'Slogger
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  12. #12
    Registered User Rocks 'n Roots's Avatar
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    I sawed up and removed the privy at West Mt Shelter. Our committee decided that the poop-covered pile of trash sticking up through the toilet seat annually wasn't working. The privies were more trash containers than anything.

    There's some fine water at Fingerboard right below the shelter as you face out. It's right down in the seep directly in front about 100 yards or less. Goes stone dry in summer starting in late June. If dry, keep walking down the streambed for this spring before going all the way to the lake for water. It usually reemerges further down.

    W. Brien Shelter has gigantic stones from European blooded New York hiking group members from the original days of the Project. Don't think it's possible to do that kind of work today. Up until about 20 years ago the shelter had a stone chimney right up through the center of the opening with an iron stove up 3 feet off the ground in the chimney. It was removed when the roof was rebuilt because the area was being stripped for wood.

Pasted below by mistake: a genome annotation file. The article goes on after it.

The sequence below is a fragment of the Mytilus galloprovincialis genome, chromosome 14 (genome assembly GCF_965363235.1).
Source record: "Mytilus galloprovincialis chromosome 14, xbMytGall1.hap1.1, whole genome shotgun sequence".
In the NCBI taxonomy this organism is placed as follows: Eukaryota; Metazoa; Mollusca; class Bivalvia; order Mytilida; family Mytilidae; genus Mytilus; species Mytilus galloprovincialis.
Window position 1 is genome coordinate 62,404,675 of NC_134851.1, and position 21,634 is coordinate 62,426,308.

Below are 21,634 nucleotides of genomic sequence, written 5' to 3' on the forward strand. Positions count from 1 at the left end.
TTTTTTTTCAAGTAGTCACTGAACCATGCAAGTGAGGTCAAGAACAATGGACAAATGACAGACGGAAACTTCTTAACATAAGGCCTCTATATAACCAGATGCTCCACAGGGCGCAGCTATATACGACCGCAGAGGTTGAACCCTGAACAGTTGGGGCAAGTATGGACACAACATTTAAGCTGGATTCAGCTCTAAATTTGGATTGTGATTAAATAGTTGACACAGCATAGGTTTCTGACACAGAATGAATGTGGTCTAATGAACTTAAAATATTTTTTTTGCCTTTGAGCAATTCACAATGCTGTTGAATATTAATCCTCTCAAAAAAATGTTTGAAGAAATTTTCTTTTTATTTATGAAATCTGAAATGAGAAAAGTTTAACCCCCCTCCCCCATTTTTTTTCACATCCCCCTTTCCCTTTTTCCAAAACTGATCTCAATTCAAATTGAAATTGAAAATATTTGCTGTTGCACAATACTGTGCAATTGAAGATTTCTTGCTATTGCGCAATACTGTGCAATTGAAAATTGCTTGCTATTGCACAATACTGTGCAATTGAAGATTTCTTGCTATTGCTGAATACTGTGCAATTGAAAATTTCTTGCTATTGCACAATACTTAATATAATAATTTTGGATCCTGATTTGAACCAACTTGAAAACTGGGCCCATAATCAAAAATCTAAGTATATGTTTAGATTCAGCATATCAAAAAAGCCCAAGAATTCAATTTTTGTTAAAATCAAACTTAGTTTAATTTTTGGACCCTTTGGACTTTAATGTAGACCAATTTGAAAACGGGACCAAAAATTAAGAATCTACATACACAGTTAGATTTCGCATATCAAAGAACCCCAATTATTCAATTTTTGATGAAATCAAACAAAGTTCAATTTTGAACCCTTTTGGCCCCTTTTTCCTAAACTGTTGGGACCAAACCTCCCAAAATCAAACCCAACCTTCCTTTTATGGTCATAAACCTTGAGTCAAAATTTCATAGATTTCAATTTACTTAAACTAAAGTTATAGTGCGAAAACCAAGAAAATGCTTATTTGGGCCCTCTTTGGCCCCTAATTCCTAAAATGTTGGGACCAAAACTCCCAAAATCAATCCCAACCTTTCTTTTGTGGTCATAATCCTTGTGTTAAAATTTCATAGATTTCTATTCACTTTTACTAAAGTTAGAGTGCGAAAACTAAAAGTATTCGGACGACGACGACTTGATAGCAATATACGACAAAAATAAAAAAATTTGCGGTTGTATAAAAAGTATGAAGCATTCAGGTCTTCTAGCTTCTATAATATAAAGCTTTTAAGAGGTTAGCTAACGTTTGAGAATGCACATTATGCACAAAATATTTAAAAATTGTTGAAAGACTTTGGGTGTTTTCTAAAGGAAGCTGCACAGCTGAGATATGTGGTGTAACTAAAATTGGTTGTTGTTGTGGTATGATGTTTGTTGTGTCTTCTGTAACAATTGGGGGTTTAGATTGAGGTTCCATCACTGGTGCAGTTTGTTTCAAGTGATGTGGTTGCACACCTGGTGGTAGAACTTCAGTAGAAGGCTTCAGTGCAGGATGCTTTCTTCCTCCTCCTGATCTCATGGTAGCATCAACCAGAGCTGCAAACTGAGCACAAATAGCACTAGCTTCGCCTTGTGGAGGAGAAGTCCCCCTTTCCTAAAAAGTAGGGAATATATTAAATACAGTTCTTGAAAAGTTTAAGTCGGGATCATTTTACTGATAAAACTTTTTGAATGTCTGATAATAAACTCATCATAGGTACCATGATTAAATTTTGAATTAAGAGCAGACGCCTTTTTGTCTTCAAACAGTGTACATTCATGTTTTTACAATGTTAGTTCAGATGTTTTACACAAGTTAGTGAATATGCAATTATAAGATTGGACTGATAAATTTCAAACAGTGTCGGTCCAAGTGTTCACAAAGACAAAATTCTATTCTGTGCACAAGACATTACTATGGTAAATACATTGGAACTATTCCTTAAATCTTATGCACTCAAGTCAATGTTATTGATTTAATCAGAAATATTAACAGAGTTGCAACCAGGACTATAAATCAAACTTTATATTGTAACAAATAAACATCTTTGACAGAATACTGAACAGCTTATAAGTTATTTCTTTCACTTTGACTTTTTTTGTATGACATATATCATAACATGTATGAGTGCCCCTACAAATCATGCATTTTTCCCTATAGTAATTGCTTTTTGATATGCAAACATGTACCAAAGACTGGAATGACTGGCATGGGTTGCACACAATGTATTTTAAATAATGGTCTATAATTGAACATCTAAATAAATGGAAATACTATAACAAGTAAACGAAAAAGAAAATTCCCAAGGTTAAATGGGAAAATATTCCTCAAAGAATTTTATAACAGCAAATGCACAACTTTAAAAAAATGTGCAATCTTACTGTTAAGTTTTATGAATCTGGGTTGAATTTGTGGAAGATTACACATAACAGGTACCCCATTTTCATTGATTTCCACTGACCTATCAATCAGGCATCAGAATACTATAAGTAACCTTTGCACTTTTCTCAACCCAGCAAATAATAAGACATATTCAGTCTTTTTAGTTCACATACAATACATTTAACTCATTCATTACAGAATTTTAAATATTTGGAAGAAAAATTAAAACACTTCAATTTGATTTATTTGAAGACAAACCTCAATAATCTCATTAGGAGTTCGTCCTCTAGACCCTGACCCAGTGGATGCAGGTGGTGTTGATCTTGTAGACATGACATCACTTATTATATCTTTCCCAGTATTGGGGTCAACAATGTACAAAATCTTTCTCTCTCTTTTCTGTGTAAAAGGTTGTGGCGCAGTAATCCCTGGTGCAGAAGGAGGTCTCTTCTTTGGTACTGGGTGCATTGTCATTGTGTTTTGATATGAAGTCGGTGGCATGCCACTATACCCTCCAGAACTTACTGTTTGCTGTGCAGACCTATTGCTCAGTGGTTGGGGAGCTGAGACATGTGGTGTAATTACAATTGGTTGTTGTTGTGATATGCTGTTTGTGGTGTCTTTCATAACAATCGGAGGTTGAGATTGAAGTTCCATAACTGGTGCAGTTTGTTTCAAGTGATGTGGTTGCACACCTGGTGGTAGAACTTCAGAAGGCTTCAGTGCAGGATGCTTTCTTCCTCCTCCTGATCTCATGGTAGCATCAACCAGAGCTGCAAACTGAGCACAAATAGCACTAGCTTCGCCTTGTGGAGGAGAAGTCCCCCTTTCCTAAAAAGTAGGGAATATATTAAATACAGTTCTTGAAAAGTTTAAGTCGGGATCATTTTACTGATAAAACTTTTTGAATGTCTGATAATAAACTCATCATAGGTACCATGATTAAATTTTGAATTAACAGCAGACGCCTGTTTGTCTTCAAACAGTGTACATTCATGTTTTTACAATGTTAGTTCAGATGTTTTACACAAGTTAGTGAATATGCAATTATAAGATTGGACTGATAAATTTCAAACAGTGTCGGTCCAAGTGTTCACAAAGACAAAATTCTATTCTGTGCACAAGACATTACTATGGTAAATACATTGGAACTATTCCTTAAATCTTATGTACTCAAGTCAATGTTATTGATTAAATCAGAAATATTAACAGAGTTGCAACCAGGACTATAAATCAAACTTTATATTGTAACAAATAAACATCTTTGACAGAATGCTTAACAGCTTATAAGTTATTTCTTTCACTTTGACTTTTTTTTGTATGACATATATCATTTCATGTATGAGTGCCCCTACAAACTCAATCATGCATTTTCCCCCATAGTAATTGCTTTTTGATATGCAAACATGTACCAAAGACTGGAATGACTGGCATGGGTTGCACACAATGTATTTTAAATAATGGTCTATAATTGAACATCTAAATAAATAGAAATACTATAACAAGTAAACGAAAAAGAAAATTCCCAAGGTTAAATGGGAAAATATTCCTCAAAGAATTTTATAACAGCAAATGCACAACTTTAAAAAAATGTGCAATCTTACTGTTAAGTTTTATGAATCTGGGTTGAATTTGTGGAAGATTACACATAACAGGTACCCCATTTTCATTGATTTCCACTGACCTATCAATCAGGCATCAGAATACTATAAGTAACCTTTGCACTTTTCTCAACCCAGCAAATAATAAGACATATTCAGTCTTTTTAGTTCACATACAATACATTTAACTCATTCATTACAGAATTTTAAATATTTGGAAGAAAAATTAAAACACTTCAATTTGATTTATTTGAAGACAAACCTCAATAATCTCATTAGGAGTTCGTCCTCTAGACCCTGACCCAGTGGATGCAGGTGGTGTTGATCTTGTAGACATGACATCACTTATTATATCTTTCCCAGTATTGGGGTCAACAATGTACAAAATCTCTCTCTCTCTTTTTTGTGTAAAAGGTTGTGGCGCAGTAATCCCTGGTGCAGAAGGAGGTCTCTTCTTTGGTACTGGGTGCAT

W. Brien Shelter has a spring located down the blue-blazed trail as you face out. It's about 100 yards or so on the other side of the notch that the shelter is located in just before the drop off. It's a smallish stone box spring. Like Fingerboard it can also be dry in summer.

    All the Harriman shelters were built with iron hand pumps as water sources. The park removed them when they realized they were being used more for vandalism than anything else.


    Don't walk to Silvermine on the Menomine Trail because you can hit the bathroom at the median store on the Parkway for the same distance north on the Trail.

    The best water for West Mt is a small spring located at the end of a small drainage right before you cross the dirt mine road just at the base of the climb. The water from this spring crosses the AT just before the mine road as well.

  13. #13
    Registered User The_Professor's Avatar
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    There is an intermittent spring on the blue blaze trail en route to the West Mountain shelter, maybe 100 yards before the yellow blaze trail veers off to the left. I have almost always been able to get water from it, more reliably than from the stream further down the blue blaze.

  14. #14
    Registered User jfarrell04's Avatar
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    "intermittent spring on the blue blaze trail en route to the West Mountain shelter" - That is some nasty sulfur-infused water though

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    Quote Originally Posted by jfarrell04 View Post
    "intermittent spring on the blue blaze trail en route to the West Mountain shelter" - That is some nasty sulfur-infused water though
    the brownish color of the water is from high concentrations of iron ore.

  16. #16
    Registered User jfarrell04's Avatar
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    And the sulfur taste/odor is from groundwater moving thru iron pyrite deposits